New Icon: St John in the Wilderness

In September, 2014 I attended what had become an annual tradition for me: the Hexaemeron workshop in Maggie Valley, North Carolina. The teaching of Ksenia Pokrovsky about highlighting garments, hair and faces based on real life observations (via her hundreds of magazine “photo pictures”) had made a deep impression on me three years prior, and forever changed my approach to iconography. I wrote about that experience here. Our retreat center was named “Living Waters,” and here’s why:

Maggie Valley Stream Living Waters Retreat Center

I arrived Monday at noon, bleary from my first experience on an overnight flight. Everyone else had been there since the night before. I had prepared the pencil drawing on the board beforehand, so I just needed to have it checked (Anna corrected a few lines), and then I was ready to dive in and catch up to my classmates.

This time, I worked independently on my first festal scene, St John in the Wilderness, which shows the Beheading. St John is looking toward heaven, and behind him is an axe in a tree. Next to him is the platter with his head on it. (You can have the same person appearing more than once in the same icon. That way the icon can describe more about the event than if it captured only a single moment in time.) I enjoyed the challenge of portraying the same person’s face twice, one living in an expression of supplication, and one dead (but even in death under grisly circumstances, his face in the icon is calm).

Orthodox Icon Beheading of St John Details
The color scheme is very simple, befitting the ascetic nature of John the Baptist. Only a few pigments were used, and combined with each other to create all the colors needed in the composition: two umbers (brown and green), a couple of green earths, yellow ocher, white, red, and a little bit of ultramarine blue, muted down, for the fur on his inner garment. (St John’s fur is often portrayed blue, reminiscent of the waves in the Jordan River.) I also avoided any gilded detail work (chrysokontilia) on this icon because of the asceticism of the topic; I used yellow paint instead.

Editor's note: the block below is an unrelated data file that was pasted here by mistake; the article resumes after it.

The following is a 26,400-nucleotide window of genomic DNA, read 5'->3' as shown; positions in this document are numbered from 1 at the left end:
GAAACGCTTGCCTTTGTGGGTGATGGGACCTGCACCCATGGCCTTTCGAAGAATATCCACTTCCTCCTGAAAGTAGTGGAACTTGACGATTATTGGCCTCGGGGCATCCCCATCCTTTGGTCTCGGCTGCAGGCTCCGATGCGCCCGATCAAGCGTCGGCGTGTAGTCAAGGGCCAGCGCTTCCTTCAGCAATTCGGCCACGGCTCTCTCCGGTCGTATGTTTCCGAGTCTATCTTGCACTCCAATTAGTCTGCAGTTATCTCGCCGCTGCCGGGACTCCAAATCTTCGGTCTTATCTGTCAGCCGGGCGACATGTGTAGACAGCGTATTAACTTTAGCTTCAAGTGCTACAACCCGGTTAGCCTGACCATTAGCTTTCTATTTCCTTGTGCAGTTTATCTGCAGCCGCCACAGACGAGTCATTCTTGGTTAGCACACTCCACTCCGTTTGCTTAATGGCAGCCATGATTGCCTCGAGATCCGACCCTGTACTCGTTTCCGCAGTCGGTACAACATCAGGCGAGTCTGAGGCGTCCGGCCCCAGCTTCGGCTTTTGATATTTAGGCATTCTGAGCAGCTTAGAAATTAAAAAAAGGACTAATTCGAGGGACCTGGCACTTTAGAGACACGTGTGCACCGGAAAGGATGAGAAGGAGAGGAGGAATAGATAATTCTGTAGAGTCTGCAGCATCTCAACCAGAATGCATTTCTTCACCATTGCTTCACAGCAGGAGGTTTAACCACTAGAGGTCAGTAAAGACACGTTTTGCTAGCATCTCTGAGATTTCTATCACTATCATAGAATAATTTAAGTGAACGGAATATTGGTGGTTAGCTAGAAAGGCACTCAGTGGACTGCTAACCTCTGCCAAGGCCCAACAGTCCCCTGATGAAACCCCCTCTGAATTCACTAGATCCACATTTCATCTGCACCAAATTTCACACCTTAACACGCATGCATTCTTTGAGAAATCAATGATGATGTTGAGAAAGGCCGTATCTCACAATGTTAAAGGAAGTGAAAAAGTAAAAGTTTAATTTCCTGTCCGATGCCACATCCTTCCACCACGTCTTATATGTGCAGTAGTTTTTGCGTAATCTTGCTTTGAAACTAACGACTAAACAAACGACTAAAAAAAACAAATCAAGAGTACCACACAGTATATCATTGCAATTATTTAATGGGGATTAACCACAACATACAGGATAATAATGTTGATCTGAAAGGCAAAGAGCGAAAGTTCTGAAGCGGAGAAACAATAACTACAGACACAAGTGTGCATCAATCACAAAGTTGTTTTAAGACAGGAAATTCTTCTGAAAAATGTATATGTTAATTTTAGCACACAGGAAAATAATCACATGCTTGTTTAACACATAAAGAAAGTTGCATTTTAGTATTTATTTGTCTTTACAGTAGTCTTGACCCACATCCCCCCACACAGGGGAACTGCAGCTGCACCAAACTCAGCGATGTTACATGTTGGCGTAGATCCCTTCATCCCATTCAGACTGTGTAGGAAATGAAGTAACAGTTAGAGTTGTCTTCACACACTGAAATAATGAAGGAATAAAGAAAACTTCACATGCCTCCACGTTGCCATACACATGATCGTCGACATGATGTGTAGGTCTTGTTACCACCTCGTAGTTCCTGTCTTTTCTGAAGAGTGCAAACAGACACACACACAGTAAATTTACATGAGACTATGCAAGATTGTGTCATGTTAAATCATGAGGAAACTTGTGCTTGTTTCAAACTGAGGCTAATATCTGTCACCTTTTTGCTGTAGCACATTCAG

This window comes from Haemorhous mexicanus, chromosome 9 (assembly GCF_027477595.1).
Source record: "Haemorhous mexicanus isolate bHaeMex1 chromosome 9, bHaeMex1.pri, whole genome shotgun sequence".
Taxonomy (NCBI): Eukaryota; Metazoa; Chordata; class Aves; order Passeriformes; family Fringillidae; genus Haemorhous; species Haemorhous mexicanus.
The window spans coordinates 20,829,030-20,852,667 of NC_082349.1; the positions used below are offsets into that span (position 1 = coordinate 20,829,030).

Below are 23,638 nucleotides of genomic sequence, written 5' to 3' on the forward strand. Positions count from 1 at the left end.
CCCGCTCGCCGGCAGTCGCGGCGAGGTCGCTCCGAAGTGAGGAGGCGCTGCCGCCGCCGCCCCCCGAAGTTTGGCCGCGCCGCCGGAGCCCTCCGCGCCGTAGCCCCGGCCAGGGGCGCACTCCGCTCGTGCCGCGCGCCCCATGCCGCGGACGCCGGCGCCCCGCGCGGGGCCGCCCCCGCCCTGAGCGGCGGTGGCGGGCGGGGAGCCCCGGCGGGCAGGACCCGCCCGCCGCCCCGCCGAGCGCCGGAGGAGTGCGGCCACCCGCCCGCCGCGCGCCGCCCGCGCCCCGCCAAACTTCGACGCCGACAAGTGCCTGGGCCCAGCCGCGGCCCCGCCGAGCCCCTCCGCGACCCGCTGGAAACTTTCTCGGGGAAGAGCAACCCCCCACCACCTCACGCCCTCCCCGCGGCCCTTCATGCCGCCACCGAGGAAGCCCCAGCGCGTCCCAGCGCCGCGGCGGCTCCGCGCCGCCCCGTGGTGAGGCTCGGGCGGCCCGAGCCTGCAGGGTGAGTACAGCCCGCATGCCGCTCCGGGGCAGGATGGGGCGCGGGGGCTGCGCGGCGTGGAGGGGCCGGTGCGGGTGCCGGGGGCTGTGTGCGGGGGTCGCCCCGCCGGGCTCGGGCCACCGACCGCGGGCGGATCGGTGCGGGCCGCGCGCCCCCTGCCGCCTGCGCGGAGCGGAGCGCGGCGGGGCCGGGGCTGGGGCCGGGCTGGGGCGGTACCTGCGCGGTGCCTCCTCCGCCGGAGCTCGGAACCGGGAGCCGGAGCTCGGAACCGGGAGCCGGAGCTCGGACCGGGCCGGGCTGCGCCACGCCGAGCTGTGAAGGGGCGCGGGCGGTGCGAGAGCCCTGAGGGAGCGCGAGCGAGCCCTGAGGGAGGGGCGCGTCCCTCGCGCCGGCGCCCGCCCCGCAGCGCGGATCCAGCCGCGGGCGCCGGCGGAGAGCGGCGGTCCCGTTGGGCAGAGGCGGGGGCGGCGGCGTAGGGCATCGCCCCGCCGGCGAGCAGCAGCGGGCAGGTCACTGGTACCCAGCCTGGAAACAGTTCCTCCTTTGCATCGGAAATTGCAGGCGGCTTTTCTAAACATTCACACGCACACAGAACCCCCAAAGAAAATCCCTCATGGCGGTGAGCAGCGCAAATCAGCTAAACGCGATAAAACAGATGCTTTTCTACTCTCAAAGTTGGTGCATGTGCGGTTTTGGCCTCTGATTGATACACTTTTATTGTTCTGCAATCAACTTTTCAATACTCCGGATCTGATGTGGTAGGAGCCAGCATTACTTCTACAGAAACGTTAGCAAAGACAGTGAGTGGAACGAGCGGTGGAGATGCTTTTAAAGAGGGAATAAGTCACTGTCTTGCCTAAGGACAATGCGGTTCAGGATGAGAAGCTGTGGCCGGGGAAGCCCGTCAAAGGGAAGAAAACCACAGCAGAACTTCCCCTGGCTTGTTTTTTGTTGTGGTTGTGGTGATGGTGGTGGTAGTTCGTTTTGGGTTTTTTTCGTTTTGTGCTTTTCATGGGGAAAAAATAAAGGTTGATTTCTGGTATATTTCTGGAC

I was lucky to have some Russian speaking classmates nearby who translated the Slavonic inscriptions on the prototype I was following, since I wanted to duplicate the title and scroll in English. They told me the title was “the Beheading of St John the Forerunner and Baptist.” I ended up eliminating the last two words in my English version to keep the title all on one line. (We don’t have the same abbreviations in English that exist in Slavonic, so our writing tends to take up more room.)

Beheading-of-St-John-the-Baptist-Icon-Yvonne-Hajdu-Croninjpg

As usual, I also got to spend time with like minded people and enjoy their company and share ideas and inspiration. That is one of my favorite things about being at a workshop. 2014 was the last time Hexaemeron held a workshop at the Maggie Valley location. I feel a bit nostalgic knowing I may never see Maggie Valley again. In the fall when the leaves are turning, I found it spectacularly beautiful.

Maggie Valley Autumn Leaves

This year (2015) was the first year I was unable to attend the workshop (at a new location in South Carolina). I worked hard at home on other projects, with them in spirit if not in the flesh. And I followed their progress on social media. I hope I can see my friends again sometime. I just don’t know when that will be.

Sometimes I feel sad that many of my icon buddies are 3000 miles away from me. If I dwell on that, I can go in a lonely funk. But the funny thing about painting icons is that I never feel lonely when I’m actually doing the work. God is with me, even when I don’t pay attention, and He gives me the comfort of not feeling alone, for which I’m incredibly thankful.

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All images © 2012-2016 Yvonne Hajdu-Cronin